The Centre for Law and Democracy issued a letter to British Columbia’s Minister of Citizens’ Service, Jinny Sims, copied to the Premier of British Columbia, John Horgan, commending their announcement that consultations will be planned to discuss amending the British Colombia Freedom of Information and Protection of Privacy Act (FIPPA) from 26 February to 9 April 2018. CLD urged that the consultation be followed promptly with concrete law reform proposals, and that the practice of posting online publicly the texts of access to information requests even before they have been responded to be stopped in order to avoid having a chilling effect on certain types of uses of FIPPA, in particular for investigative journalism. The letter is reproduced below and can be accessed here.
Honourable Jinny Sims
Minister of Citizens’ Services
PO Box 9068
Stn Prov Govt
Honourable John Horgan
Premier of British Columbia
PO Box 9041
Stn Prov Govt
28 February 2018
We are writing to commend you for announcing, on 26 February 2018, that you are planning to host consultations on amending the British Columbia Freedom of Information and Protection of Privacy Act (FIPPA), running from that date until 9 April.
CLD believes that it is high time to amend the FIPPA and that these consultations are, therefore, very timely. According to our assessment, FIPPA earns only 97 points out of a possible 150 on the RTI Rating (see https://www.law-democracy.org/live/global-rti-rating/canadian-rti-rating/). This puts it in second place in Canada, down from first place following the 2015 reforms in Newfoundland which vaulted that province into top position nationally. But British Columbia only ranks 37th place when compared to other countries around the world, just behind Russia. Major reforms are clearly needed.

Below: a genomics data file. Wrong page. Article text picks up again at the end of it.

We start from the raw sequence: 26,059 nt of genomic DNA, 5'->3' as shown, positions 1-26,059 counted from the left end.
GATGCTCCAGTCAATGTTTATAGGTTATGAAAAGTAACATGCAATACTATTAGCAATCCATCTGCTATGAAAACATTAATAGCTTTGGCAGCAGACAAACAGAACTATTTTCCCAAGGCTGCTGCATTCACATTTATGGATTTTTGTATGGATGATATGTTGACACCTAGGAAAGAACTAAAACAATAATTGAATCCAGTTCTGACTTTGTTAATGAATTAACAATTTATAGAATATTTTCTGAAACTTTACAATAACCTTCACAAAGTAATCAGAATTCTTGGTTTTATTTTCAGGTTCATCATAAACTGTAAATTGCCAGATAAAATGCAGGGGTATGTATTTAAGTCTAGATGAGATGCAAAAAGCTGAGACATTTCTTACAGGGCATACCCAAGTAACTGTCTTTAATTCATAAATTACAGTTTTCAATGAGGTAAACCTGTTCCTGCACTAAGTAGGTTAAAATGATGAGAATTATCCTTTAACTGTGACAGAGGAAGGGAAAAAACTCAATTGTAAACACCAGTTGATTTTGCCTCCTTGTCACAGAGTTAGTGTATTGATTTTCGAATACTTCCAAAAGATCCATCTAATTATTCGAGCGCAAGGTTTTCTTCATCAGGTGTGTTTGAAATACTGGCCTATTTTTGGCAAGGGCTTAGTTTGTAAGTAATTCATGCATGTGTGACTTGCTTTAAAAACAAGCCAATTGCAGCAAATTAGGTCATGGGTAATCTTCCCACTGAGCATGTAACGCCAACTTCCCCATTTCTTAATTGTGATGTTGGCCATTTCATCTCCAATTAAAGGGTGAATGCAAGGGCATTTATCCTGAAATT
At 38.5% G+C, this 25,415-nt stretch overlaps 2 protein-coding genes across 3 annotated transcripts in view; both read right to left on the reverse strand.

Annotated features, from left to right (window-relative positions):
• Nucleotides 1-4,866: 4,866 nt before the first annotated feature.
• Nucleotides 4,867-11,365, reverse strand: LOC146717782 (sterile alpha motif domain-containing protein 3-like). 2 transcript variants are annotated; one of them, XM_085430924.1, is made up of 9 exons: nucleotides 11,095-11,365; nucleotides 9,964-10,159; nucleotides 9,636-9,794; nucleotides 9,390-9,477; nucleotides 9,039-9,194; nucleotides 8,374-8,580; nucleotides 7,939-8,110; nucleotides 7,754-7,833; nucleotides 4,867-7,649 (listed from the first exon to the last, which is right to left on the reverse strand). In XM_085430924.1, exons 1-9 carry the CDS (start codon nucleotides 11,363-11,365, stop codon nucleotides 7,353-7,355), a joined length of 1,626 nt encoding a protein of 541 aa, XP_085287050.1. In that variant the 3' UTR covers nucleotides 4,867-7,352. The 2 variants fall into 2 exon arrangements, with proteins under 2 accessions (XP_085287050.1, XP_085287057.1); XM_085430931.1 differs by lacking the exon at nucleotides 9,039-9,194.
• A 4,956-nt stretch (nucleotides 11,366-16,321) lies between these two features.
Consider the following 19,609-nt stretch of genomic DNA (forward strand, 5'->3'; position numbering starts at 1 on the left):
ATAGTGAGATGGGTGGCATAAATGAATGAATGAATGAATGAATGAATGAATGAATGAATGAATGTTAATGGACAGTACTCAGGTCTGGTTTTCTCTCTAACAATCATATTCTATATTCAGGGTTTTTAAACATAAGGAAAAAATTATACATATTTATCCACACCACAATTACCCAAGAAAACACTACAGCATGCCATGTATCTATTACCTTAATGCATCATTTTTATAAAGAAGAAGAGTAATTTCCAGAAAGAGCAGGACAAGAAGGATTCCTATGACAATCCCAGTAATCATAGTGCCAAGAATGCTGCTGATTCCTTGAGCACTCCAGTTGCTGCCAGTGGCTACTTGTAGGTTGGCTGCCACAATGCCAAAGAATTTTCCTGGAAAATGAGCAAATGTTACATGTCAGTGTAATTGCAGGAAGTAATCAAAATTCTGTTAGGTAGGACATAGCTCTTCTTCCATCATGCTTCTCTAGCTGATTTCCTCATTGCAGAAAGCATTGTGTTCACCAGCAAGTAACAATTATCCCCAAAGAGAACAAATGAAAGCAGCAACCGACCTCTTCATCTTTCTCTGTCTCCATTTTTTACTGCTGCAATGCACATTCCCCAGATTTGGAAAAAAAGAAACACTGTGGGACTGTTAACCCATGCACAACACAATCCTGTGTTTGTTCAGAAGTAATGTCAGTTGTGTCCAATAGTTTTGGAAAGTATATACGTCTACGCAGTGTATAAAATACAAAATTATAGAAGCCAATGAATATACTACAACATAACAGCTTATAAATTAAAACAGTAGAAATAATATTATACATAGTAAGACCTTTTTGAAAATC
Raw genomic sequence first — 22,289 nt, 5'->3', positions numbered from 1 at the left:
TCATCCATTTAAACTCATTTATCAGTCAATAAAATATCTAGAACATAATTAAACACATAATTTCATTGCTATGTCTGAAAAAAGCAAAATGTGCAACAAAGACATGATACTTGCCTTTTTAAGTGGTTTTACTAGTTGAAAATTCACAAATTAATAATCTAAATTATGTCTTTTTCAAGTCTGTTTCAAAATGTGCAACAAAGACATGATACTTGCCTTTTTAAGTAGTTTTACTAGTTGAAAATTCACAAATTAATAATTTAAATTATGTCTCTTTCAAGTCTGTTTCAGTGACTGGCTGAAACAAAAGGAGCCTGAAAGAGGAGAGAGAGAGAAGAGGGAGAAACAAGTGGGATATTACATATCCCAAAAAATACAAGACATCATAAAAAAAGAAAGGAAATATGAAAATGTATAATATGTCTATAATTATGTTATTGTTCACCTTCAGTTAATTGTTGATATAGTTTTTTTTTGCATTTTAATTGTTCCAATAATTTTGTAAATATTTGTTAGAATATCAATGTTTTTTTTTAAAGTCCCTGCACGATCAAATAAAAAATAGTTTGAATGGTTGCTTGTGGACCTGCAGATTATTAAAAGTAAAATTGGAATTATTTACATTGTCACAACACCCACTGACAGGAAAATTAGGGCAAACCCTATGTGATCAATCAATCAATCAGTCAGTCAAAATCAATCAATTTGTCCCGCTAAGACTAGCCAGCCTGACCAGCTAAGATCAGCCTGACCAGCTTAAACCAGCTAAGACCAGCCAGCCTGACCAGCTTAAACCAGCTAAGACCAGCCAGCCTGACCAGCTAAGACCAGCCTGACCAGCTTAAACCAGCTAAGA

Law reform, especially on public policy issues, should always be the subject of consultation. But these issues have been studied and discussed for literally decades and we know – and experts largely agree on – what needs to be done. This is true across Canada as well as specifically in British Columbia, where public consultations by a Special Committee of the Legislative Assembly in the fall of 2015, to which CLD contributed (see our submission), led to a comprehensive report in May 2016 containing 39 concrete recommendations for reform.
The urgency of this matter is informed not only by the facts that reforms are long overdue and that extensive consultations on this matter have already been held. Moving forward promptly with these reforms can help avoid a situation we have witnessed all too often in Canada, namely that pledges to reform access to information laws fall by the wayside or get substantially watered down if they are not implemented early in the mandate of a new government.
We therefore urge you to follow consultations promptly with concrete law reform proposals. CLD will support this process by providing inputs into the process. We hope that British Columbia can once again claim top position in Canada regarding access to information, a key issue for democratic engagement.
Finally, we understand that the practice of posting online publicly the texts of access to information requests even before they have been responded to, which was established by the previous government, remains in place. This practice has been widely criticised and, for fairly obvious reasons, exerts a chilling effect on certain types of uses of FIPPA, in particular for investigative journalism. Ending this practice, which is rare if not unknown not only across Canada but also around the world, requires neither consultation nor legislative action. We urge you to bring it to an end as soon as possible.
For further information please contact:
Centre for Law and Democracy (CLD)